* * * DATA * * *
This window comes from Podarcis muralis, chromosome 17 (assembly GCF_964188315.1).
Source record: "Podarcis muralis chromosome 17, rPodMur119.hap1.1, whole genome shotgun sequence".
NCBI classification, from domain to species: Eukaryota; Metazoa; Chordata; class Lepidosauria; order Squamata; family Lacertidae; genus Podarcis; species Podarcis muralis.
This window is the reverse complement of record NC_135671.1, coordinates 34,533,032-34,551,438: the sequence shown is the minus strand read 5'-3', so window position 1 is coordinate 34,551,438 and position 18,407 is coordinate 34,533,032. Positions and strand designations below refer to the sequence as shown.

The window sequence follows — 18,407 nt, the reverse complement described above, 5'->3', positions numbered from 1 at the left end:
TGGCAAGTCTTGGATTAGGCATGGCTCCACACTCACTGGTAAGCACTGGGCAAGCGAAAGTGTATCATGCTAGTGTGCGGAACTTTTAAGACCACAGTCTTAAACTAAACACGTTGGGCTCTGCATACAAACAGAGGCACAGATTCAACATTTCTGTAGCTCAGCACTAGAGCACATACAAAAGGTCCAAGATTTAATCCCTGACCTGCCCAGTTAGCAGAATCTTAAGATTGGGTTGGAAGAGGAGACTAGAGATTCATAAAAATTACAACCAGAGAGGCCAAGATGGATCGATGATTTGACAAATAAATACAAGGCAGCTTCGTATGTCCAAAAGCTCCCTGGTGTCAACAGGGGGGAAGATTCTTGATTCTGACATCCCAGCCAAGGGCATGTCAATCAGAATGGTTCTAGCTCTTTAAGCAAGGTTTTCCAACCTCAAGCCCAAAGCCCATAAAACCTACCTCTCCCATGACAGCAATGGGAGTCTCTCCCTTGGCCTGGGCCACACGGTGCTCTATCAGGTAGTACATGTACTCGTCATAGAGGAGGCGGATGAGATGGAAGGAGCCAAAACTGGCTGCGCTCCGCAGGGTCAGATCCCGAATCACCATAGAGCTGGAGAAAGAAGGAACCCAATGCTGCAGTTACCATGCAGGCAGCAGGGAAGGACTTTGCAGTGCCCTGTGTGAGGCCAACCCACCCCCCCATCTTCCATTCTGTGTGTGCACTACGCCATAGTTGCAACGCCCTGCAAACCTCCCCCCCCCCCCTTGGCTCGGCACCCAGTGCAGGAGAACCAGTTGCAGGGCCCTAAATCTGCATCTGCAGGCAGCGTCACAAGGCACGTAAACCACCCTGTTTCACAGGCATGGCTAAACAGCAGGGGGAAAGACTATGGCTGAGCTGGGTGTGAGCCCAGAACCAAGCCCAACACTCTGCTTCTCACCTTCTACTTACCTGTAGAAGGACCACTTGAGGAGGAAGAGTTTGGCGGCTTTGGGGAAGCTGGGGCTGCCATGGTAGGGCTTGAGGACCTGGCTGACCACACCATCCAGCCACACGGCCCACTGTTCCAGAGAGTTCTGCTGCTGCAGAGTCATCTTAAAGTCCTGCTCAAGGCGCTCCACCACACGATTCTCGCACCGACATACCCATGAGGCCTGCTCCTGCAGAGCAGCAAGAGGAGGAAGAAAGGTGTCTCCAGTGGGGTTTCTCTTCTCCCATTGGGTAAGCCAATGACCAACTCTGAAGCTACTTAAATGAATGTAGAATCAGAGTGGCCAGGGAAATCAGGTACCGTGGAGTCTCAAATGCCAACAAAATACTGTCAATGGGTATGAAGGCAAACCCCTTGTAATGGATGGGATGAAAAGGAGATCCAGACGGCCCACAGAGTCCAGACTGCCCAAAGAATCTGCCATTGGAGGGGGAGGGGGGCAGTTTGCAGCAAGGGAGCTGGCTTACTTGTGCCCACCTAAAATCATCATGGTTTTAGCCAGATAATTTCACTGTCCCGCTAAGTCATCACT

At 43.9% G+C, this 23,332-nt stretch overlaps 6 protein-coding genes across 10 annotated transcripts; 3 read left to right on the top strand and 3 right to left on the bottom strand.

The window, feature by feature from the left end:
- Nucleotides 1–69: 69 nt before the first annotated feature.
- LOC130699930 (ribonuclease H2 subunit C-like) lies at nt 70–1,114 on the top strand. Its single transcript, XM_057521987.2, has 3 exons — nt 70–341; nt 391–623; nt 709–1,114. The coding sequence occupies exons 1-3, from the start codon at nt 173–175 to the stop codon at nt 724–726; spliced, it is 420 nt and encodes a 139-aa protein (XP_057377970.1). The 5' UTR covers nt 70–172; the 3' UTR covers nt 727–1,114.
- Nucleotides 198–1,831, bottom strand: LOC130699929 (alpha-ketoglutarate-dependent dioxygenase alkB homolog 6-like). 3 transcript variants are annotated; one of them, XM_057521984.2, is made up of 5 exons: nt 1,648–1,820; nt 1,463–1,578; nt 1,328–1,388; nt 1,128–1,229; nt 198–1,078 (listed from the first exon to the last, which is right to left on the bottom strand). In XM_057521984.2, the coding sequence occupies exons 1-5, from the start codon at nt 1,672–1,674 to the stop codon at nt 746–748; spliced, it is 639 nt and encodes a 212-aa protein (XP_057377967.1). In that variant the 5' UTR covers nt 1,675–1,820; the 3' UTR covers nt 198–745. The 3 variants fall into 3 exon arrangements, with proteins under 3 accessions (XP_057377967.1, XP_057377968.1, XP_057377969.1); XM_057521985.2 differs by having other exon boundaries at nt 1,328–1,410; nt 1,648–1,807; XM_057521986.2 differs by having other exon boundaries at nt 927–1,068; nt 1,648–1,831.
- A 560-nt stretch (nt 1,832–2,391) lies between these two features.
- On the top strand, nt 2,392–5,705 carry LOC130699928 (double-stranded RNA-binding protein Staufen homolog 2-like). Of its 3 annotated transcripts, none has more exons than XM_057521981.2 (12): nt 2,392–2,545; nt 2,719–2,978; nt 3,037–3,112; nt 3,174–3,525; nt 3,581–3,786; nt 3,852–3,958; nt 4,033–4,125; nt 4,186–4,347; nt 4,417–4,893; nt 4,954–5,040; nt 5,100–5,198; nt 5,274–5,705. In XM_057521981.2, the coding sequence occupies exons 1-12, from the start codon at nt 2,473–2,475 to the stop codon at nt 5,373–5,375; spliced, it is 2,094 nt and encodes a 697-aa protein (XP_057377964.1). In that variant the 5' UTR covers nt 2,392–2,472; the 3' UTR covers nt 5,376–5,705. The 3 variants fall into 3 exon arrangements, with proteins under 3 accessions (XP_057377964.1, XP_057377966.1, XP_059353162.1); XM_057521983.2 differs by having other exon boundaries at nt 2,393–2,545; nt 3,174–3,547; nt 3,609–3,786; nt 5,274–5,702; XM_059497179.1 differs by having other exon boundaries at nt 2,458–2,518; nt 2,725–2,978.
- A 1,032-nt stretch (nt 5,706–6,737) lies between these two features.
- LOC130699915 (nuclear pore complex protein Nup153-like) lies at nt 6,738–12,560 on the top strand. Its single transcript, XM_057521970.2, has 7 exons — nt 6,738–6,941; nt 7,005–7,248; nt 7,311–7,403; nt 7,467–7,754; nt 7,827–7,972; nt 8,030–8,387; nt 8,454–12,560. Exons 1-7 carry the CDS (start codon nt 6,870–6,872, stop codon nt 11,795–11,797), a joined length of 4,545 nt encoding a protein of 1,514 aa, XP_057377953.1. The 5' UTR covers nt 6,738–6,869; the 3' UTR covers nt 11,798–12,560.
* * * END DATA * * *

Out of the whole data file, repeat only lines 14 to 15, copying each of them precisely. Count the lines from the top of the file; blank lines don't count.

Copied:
- A 1,032-nt stretch (nt 5,706–6,737) lies between these two features.
- LOC130699915 (nuclear pore complex protein Nup153-like) lies at nt 6,738–12,560 on the top strand. Its single transcript, XM_057521970.2, has 7 exons — nt 6,738–6,941; nt 7,005–7,248; nt 7,311–7,403; nt 7,467–7,754; nt 7,827–7,972; nt 8,030–8,387; nt 8,454–12,560. Exons 1-7 carry the CDS (start codon nt 6,870–6,872, stop codon nt 11,795–11,797), a joined length of 4,545 nt encoding a protein of 1,514 aa, XP_057377953.1. The 5' UTR covers nt 6,738–6,869; the 3' UTR covers nt 11,798–12,560.